No doubt the success of the England team in the Football World Cup also encouraged a feeling of optimism for many of us over the last month or so with the nation’s retailers benefiting from sales of beer and barbecue ingredients! Although the figure only reflects a small improvement, the picture does look better than during the terrible weather at the beginning of the year. So, does this positivity also apply to the construction industry?

leisure, food, people and holidays concept - man cooking meat on barbecue grill for his friends at summer outdoor party

How did the construction industry fare in June?

The ONS report pointed to a growth of 2.9% in the construction industry in their report following no growth in April and a contraction earlier in the year. There was also slightly better news for the industry coming from the  HS Markit/CIPS UK Construction Purchasing Managers’ Index (PMI) data for June. The survey saw increasing improvement during the month with the Index increasing to 53.1 from May’s level of 52.5. As a general rule a figure above 50 indicates growth in the industry and below means contraction. This was also slightly above analysts’ expectations – which had been 52.5.

A contraction near the start of the year had been blamed on the extremely poor weather during the winter months and this increase may well indicate that this earlier analysis was correct.

Why are things looking up?

According the the index, house building was the strongest sector in the construction industry during the month of June. The monthly Halifax survey (reported in the Guardian)  which looked at the housing market in the same period revealed that prices had risen a very small amount for two months in a row. This was a very modest rise and house prices are still essentially flat – but any evidence of a consistent upturn is likely to prove positive for the house building sector in coming months.

Building Site With House Under Construction

However, the Index did also see a general expansion in all construction areas with signs that commercial building is beginning to increase again after flatter activity in early 2018. New orders are up leading to an increased workload across the sector.

There was a downside which was an increase in input costs throughout the industry.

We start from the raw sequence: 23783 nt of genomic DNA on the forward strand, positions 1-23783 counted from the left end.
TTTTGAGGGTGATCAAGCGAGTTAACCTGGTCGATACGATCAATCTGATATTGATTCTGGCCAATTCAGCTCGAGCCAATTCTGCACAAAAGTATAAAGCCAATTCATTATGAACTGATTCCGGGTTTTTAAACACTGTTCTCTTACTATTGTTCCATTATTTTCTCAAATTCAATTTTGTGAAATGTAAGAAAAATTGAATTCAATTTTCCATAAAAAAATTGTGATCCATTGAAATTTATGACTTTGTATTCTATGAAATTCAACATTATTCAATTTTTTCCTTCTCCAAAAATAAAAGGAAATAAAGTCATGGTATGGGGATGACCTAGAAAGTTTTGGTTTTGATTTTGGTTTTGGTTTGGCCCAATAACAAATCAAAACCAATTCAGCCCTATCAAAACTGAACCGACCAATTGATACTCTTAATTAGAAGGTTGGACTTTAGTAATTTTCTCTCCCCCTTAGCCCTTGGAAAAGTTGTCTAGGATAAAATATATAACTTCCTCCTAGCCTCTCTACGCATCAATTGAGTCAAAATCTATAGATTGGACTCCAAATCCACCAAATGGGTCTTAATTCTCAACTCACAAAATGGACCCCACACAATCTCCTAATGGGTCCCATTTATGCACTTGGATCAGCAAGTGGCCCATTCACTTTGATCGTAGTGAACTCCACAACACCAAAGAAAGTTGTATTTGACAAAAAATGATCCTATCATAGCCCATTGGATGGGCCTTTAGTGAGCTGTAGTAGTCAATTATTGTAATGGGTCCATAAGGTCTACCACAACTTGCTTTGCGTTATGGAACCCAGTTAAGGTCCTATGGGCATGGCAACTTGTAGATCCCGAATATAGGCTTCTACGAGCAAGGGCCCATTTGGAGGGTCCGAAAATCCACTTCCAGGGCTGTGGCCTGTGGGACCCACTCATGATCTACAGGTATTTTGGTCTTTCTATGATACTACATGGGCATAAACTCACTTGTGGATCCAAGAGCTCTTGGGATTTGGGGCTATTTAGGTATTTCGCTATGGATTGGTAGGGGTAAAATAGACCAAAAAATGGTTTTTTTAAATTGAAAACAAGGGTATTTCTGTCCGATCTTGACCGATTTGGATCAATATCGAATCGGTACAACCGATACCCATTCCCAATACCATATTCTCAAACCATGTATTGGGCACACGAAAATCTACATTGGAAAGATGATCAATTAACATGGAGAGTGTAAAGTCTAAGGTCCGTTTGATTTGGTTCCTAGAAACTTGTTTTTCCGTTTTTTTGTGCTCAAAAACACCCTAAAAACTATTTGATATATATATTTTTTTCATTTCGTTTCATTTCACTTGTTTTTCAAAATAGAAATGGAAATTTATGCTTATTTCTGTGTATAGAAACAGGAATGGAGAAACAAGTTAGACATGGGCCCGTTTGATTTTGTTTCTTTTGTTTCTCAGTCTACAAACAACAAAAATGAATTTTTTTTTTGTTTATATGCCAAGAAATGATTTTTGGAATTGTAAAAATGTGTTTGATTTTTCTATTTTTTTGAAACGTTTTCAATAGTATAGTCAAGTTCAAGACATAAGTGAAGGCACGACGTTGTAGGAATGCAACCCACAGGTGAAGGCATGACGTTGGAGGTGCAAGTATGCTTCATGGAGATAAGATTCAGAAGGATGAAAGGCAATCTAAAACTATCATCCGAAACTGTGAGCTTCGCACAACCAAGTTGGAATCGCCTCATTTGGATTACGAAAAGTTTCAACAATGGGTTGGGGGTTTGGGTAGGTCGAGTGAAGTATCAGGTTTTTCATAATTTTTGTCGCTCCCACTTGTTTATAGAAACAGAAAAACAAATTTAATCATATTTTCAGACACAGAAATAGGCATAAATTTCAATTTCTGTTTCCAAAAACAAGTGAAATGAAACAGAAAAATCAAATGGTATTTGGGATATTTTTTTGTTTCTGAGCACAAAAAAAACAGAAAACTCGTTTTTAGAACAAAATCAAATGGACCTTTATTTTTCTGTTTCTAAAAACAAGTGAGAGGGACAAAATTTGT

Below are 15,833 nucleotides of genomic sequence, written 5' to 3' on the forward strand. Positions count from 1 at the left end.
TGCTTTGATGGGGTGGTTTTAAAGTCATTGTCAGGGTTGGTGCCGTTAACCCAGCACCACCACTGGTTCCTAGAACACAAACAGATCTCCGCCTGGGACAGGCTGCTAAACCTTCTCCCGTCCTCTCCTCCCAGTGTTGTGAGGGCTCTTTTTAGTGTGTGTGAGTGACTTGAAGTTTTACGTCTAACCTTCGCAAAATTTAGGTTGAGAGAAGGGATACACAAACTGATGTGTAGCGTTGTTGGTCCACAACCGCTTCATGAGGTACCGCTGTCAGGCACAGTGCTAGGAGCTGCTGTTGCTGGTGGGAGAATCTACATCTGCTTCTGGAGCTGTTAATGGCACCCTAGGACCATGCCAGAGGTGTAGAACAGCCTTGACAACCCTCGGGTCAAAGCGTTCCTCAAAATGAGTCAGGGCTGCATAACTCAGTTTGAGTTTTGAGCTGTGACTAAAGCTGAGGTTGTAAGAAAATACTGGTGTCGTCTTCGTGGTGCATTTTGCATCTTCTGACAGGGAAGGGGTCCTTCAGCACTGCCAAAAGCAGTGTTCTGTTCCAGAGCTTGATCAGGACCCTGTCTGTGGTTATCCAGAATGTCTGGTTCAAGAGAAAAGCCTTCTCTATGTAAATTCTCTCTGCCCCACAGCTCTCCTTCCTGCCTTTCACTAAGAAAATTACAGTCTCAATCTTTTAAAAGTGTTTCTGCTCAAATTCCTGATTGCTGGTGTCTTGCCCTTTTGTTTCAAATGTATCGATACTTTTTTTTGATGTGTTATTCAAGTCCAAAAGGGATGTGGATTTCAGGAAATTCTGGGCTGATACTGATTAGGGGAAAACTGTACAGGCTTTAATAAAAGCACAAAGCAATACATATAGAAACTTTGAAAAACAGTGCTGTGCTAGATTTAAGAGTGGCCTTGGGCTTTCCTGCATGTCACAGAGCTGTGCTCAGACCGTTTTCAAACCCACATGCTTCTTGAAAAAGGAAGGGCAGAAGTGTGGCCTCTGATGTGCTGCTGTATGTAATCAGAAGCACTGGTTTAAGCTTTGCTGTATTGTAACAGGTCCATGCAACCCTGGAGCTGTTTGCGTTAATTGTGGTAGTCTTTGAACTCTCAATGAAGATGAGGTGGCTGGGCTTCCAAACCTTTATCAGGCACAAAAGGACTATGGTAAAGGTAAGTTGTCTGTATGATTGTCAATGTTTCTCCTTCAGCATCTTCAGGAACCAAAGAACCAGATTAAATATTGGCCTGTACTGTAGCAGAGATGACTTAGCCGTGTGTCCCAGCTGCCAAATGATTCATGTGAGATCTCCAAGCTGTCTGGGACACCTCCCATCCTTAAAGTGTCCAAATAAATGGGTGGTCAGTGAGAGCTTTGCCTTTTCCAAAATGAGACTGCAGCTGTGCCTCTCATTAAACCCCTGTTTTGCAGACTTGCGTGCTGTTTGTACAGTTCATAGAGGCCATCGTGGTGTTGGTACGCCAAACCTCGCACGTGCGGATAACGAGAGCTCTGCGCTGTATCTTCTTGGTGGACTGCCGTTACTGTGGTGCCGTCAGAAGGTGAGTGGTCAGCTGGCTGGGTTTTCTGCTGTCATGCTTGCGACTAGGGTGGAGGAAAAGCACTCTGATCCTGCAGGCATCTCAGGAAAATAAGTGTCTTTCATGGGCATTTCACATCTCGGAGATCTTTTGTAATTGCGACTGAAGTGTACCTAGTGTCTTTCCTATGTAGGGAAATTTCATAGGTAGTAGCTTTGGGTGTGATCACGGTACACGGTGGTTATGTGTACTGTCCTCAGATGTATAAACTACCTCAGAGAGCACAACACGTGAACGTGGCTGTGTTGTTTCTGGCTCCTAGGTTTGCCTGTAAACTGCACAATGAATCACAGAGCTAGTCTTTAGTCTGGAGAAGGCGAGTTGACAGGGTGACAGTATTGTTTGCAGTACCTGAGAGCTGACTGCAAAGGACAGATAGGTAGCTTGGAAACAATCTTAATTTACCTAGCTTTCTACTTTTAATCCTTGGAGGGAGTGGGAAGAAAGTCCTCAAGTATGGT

What does this mean for employment in the construction sector?

Two factors from this month’s finding are particularly notable – new orders were at their highest level since mid 2017 and job creation was at its highest level since a year ago. Both of these factors also led to an increase in the purchase of raw materials across the industry.

Our verdict: A general improvement across the industry highlights the growing need for skilled professionals in all sectors

Although the survey indicates an improvement in sentiment – it is still early days to herald a complete rebound. Some uncertainty remains – with residential housing construction in the lead, commercial projects improving and civil engineering still needing to catch up.

We are, however, delighted to see an improvement in the job creation figures as this indicates a boost for the jobs market as a whole.

Are you looking for the next step in your construction career? Or are you looking to recruit quality construction professionals? Get in touch with RedRock today and we will be delighted to discuss your requirements.

RedRock Construction Industry Outlook – June 2018

The RedRock Construction Industry Outlook reviews sentiment in the UK construction industry every month, with a particular focus on the labour market.

There was little change for UK construction industry growth in May:

The Chartered Institute of Purchasing and Supply (CIPS) Construction Purchasing Managers Index (PMI) is eagerly awaited by the construction industry every month because it provides a good indication of sentiment in the sector. The index is compiled from feedback and surveys from some of the industry’s major players, and respondents are asked to rate general conditions in the sector for production, employment, prices, deliveries, inventories and new orders over the previous month.